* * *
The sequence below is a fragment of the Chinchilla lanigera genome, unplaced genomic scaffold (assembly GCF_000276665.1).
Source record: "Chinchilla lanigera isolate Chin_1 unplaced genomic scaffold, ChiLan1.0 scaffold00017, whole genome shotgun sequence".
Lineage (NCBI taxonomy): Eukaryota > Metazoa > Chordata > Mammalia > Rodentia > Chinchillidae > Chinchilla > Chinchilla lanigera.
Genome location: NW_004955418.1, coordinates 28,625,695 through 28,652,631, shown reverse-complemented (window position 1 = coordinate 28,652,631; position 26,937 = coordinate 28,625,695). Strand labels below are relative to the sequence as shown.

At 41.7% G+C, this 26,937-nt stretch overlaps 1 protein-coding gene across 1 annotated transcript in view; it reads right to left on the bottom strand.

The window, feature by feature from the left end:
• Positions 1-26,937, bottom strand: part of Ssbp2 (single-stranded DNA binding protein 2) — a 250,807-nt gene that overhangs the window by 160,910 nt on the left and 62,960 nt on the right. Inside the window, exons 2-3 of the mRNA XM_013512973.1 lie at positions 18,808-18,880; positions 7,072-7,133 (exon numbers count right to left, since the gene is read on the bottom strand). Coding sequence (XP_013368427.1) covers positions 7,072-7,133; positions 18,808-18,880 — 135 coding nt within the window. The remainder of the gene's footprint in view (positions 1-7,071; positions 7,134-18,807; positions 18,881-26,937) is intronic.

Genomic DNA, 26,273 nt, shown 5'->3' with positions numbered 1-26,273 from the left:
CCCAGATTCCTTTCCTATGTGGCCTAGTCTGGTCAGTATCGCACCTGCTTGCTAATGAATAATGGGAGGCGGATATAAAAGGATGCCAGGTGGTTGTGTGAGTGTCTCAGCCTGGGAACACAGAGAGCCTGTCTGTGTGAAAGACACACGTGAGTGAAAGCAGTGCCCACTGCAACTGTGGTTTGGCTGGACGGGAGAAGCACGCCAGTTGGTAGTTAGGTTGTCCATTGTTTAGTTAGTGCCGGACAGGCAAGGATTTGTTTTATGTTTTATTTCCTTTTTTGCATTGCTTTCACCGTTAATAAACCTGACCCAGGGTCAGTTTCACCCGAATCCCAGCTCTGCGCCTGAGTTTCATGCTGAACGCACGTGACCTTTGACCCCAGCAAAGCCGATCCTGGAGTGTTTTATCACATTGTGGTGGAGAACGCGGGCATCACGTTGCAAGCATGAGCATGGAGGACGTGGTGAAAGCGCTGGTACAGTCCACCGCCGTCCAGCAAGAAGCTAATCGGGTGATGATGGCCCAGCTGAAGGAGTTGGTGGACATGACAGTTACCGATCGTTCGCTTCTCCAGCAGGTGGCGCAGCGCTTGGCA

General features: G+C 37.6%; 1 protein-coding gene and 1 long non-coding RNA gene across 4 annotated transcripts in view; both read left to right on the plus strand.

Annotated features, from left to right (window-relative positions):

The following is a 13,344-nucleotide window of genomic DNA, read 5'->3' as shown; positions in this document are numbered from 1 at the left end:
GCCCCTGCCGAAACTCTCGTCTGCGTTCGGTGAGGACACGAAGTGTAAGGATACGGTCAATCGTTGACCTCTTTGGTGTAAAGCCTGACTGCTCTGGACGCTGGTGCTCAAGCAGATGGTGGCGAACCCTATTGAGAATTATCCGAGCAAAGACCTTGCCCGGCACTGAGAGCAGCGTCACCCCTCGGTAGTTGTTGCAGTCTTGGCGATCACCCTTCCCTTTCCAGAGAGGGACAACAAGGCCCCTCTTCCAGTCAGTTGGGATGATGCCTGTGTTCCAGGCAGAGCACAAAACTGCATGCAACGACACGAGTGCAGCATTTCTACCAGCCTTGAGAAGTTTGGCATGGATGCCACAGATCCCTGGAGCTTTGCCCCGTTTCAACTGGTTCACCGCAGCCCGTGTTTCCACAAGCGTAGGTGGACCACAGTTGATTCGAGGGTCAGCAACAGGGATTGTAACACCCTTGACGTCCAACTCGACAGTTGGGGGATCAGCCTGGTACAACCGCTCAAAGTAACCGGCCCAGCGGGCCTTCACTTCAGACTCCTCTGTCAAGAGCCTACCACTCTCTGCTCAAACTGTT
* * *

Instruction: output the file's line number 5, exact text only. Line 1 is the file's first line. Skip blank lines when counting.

At 41.7% G+C, this 26,937-nt stretch overlaps 1 protein-coding gene across 1 annotated transcript in view; it reads right to left on the bottom strand.